…exclaimed a toothless grandpa at a bus stop, as Heske later informed me. No wonder she brushed him off with an unpleasant smirk. Finally! We were to get out of Cóbano, and luckily enough we made the 1.30pm bus that existed as 2.15pm in the guidebook. The only one for the day – Travelers’ luck! 5 hours squished on a public bus, and a completely different climate awaited for us in the midst of the mountains.
After a day (and night) filled with exciting expectations, we woke up early, cold, and with no hot water in the shower. Slowly making breakfast and planning menu for the rest of the day, we had all the time in the world to prepare for the Monteverde hike. As we left (walking – cause there were no buses at the time), we got our thumbs ready. And who’s the first one to pass by and stop for us? The exact same guy who gave us walking directions 10min before.
Ha! We got a ride almost to the top and strolled up the last few hundred meters. After getting student tickets (since it’s enough to just look like one), we highlighted the longest trial on a small map we got and set off into the jungle. Few liana swings and bug bites later, we arrived at the first stop: the waterfalls. And what do we see there? A viewpoint with ‘no-entry’ sign, and people coming out of there. One-way road? Really? Ignoring that, we climbed tens of concrete (seemingly never ending) steps, and reached the long awaited suspension bridge. To our disappointment, it was red and metal, having nothing to do with Tarzan or at least Jungle Book-like imaginary pictures in our minds. At least it swung. And I did get scared with Heske’s ‘O-oh!’ when she dropped her camera lens cap – fortunately not all the way down. Thank God.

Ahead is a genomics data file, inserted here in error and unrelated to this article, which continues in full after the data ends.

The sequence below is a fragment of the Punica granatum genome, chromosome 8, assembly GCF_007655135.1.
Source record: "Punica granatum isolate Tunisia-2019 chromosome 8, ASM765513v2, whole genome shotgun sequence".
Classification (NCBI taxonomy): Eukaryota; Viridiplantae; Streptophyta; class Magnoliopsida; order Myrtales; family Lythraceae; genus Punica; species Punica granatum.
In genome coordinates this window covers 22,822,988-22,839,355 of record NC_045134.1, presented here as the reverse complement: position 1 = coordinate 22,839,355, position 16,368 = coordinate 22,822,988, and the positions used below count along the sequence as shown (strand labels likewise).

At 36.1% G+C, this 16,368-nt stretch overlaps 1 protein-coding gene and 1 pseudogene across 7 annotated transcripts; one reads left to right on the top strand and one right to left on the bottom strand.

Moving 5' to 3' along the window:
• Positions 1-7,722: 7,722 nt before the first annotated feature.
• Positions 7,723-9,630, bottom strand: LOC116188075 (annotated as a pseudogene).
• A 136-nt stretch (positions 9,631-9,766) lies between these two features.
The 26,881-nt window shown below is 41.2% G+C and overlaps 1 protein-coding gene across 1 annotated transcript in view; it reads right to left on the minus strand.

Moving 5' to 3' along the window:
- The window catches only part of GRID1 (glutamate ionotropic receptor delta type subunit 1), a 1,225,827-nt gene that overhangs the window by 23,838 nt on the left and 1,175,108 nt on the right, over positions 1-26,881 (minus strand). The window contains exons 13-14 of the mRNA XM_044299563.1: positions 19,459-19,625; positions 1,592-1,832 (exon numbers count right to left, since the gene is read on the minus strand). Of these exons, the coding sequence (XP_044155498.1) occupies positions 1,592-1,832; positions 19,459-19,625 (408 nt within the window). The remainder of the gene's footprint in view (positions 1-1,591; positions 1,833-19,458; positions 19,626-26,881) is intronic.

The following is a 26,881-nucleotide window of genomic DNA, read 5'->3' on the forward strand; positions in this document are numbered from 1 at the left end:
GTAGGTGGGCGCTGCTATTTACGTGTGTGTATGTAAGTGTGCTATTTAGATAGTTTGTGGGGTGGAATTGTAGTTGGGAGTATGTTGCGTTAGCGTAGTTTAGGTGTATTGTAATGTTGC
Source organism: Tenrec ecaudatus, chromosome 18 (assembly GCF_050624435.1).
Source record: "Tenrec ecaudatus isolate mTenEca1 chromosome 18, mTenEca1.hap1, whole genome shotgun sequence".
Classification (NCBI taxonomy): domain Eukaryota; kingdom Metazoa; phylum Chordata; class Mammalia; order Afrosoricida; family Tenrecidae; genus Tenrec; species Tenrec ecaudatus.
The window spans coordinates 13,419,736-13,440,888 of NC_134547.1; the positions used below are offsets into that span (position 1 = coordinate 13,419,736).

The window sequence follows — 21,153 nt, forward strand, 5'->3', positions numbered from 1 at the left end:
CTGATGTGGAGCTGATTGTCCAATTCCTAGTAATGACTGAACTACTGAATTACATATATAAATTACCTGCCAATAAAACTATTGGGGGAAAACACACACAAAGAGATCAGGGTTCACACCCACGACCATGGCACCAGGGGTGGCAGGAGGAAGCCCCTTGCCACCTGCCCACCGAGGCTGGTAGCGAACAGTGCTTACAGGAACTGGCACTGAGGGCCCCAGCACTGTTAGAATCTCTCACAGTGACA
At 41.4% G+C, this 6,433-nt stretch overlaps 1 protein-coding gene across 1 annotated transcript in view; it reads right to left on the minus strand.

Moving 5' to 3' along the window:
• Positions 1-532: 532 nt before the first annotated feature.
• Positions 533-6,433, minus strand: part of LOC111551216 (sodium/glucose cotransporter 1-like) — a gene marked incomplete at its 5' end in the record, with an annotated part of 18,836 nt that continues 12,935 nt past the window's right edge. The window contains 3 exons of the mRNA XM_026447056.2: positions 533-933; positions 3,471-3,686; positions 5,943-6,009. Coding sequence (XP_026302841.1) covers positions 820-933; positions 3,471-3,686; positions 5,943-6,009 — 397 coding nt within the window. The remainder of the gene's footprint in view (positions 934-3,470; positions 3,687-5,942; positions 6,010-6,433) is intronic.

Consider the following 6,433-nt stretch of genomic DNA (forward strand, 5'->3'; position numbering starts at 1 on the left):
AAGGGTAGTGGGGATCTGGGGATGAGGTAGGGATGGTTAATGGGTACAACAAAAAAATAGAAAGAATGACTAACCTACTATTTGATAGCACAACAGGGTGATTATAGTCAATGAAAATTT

The cherry on top of the cream (in our cappuccinos) was the colibri café, though. It was for coffee lovers, and it was full of humming birds in different colors, sizes and with various friendliness levels. Absolutely amazing. We spend a fair amount of time photographing the hell out of them and observing in amusement the speed at which their wings flap. And the noise! They’re like the bugs you’d wish to have instead of flies and mosquitoes: pretty, lovely, don’t bite. And they’re still almost as small and as noisy.
Then it was only a walk down with a short visit to a cheese factory (free samples!), a longer one to a chocolateria, and another Tica polite to hitch-hikers.
Now we’re home: tired, full of coffee and pancakes after 3pm, and looking for a game to play.
We end up trying out all geography games we can remember, realize we need to revise Africa really badly, and end up in a circle of oh-how-we-love-to-play-drinking-games-with-people-we-just-met travelers. The night takes us to Mata E Caña, but we get back early.
There’s a lot to prepare ourselves for, tomorrow will be crazy.
Santa Elena (Costa Rica), May 21th ‘11